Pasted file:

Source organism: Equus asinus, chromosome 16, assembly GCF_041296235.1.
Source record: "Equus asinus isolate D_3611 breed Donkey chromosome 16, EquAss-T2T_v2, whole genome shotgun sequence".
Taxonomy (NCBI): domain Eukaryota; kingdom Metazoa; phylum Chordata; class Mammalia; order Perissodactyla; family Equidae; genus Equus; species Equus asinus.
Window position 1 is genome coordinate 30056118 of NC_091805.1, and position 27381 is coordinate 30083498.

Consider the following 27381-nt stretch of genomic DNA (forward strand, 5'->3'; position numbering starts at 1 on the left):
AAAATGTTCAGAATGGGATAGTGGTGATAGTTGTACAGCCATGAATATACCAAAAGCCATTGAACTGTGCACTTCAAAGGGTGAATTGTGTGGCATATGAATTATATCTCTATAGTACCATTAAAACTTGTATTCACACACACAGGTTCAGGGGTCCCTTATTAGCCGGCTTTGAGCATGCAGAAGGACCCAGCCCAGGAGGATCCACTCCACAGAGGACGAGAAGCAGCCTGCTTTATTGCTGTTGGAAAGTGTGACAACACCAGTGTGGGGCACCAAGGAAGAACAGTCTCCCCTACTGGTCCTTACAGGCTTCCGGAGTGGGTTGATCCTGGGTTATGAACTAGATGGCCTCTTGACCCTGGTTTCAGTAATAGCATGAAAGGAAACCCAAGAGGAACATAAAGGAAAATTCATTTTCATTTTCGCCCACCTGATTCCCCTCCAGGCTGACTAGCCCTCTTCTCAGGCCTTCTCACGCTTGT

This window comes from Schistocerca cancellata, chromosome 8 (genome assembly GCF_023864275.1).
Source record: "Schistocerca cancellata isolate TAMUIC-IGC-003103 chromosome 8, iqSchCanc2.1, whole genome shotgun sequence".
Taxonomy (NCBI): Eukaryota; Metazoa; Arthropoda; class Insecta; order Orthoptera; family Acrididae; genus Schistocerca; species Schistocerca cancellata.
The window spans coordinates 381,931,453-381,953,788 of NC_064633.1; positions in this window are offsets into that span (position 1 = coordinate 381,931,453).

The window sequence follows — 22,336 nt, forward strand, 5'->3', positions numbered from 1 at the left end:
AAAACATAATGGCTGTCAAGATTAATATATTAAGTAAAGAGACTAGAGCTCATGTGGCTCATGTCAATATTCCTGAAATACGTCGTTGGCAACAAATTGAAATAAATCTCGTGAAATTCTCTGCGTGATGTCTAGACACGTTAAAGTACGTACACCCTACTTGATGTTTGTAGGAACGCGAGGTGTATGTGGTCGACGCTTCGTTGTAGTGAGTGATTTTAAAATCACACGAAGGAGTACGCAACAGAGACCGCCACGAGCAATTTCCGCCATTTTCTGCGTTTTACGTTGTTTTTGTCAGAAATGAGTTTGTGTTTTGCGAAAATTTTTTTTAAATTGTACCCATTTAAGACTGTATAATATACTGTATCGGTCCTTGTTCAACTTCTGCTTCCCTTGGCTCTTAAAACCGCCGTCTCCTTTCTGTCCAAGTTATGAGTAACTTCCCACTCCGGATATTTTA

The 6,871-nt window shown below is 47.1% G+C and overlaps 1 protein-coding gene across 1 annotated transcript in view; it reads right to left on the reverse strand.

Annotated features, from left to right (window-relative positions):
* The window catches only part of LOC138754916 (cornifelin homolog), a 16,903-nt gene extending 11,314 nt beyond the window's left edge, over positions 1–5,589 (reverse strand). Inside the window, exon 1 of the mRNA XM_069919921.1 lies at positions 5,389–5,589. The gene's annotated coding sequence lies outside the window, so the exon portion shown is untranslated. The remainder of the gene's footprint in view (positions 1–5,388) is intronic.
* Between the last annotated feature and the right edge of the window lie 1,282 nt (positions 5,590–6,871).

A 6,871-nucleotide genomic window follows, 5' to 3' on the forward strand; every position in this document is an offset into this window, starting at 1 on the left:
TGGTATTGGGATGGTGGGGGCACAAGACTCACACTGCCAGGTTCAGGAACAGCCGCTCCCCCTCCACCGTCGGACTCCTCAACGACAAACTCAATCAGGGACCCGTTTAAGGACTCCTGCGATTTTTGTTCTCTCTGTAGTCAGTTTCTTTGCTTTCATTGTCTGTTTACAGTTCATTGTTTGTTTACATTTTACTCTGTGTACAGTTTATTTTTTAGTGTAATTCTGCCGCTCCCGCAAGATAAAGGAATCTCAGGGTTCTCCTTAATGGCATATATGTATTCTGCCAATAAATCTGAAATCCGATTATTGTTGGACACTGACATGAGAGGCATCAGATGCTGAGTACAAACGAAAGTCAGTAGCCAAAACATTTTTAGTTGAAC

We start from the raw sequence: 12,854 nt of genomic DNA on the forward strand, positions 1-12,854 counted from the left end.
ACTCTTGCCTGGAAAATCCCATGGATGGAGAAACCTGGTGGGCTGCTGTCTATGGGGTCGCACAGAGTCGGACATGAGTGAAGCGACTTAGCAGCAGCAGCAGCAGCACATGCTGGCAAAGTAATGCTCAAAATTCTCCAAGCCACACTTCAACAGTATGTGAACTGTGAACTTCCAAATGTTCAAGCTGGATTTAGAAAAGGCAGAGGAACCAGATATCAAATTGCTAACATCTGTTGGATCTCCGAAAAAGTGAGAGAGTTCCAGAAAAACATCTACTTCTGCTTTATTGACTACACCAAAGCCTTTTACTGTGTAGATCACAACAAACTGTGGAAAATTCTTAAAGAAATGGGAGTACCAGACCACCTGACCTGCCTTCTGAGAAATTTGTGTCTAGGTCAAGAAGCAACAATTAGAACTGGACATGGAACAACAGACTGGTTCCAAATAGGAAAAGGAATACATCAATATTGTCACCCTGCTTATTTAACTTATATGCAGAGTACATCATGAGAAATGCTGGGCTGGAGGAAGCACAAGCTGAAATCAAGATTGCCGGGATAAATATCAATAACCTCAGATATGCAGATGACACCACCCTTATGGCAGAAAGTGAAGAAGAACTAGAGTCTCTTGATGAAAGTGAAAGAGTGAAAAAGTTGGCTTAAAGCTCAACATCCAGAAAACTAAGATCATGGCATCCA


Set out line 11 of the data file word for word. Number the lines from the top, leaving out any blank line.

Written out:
The window sequence follows — 22,336 nt, forward strand, 5'->3', positions numbered from 1 at the left end: